Wannamaker Hall In Mid 1940’s
(Photos Uploaded By Alan Cutts)
Today’s photo is of Wannamaker Hall taken just after World War II.
One striking note from the photo is the number of cars parked. Prior to the WWII, very few Clemson students had access to cars. But as cadets came home from Europe and the Pacific, they were settling into homes and purchasing cars at a rapid pace. Obviously, parking was an issue at Clemson in the mid 1940’s as it is today!
Wannamaker Hall is a 1930s-era residence hall that was originally named Barracks #7. It is the northwesterly-most of the five halls that make up the Greek Quad on the West Campus of Clemson University. The building's back side faces Historic Riggs Field.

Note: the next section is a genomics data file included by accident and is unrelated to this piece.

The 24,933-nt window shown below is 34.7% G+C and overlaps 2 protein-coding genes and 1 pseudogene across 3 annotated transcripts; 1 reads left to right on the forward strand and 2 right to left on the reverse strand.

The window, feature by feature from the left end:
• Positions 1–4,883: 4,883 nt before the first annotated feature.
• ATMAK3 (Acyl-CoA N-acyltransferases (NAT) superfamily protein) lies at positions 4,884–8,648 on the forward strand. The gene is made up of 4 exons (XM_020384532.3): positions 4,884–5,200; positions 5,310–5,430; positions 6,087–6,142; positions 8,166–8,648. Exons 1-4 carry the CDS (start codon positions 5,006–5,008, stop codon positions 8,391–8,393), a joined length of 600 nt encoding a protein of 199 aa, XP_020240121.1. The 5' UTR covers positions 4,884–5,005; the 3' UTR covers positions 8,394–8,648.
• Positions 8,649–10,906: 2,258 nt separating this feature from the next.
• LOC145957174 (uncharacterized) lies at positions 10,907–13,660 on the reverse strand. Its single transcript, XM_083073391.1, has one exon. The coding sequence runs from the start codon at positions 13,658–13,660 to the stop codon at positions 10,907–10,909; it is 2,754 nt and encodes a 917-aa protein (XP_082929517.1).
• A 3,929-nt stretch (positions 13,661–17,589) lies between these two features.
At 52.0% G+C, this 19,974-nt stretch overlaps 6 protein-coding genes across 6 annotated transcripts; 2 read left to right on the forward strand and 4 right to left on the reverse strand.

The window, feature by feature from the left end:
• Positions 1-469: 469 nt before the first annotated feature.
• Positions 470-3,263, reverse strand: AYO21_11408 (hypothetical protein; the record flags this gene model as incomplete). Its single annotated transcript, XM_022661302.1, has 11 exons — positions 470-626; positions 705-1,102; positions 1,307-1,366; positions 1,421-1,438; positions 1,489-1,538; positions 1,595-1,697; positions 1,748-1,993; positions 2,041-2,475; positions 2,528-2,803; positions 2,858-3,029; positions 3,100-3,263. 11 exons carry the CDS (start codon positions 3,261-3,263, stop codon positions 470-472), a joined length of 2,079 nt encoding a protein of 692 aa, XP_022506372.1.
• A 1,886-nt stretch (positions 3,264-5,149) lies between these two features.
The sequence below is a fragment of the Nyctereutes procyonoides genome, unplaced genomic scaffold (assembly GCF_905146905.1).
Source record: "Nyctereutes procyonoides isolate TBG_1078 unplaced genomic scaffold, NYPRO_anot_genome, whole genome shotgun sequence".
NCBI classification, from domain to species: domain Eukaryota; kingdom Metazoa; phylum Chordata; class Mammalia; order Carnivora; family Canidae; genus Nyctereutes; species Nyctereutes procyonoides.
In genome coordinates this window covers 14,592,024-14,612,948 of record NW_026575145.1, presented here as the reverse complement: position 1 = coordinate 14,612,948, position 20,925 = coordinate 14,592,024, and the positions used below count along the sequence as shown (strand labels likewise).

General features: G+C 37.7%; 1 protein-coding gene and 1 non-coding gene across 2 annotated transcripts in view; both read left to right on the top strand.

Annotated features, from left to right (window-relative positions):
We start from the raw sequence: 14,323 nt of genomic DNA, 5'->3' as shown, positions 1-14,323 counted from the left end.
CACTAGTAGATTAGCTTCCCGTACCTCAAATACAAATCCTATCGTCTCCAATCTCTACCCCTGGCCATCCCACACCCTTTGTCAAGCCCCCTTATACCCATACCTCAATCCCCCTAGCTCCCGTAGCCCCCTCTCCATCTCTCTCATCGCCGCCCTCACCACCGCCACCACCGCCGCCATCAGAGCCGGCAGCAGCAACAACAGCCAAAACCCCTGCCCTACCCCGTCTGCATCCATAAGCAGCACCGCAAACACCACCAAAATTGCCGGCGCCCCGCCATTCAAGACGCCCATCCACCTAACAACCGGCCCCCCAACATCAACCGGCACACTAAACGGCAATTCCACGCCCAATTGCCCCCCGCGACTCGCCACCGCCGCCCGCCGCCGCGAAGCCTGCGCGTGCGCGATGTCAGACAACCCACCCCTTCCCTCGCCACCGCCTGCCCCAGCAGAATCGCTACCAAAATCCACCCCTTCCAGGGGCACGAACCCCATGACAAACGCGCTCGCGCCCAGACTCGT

Completed in 1936 as a new barracks to house cadets of Clemson Agricultural College of South Carolina, the architect was the J. E. Sirrine Company, with Clemson professor Rudolph E. Lee as consulting architect. A complete renovation of Wannamaker Hall was undertaken in 2005, with Hanbury Evans Wright Vlattas, architects.
The structure is named for John Edward Wannamaker, a Life Trustee of Clemson Agricultural College, and the last surviving member of the Board of Trustees named in the will of Thomas Green Clemson. In 1929, he was elected President of the Board, replacing the recently deceased Alan Johnstone of Newberry, South Carolina.
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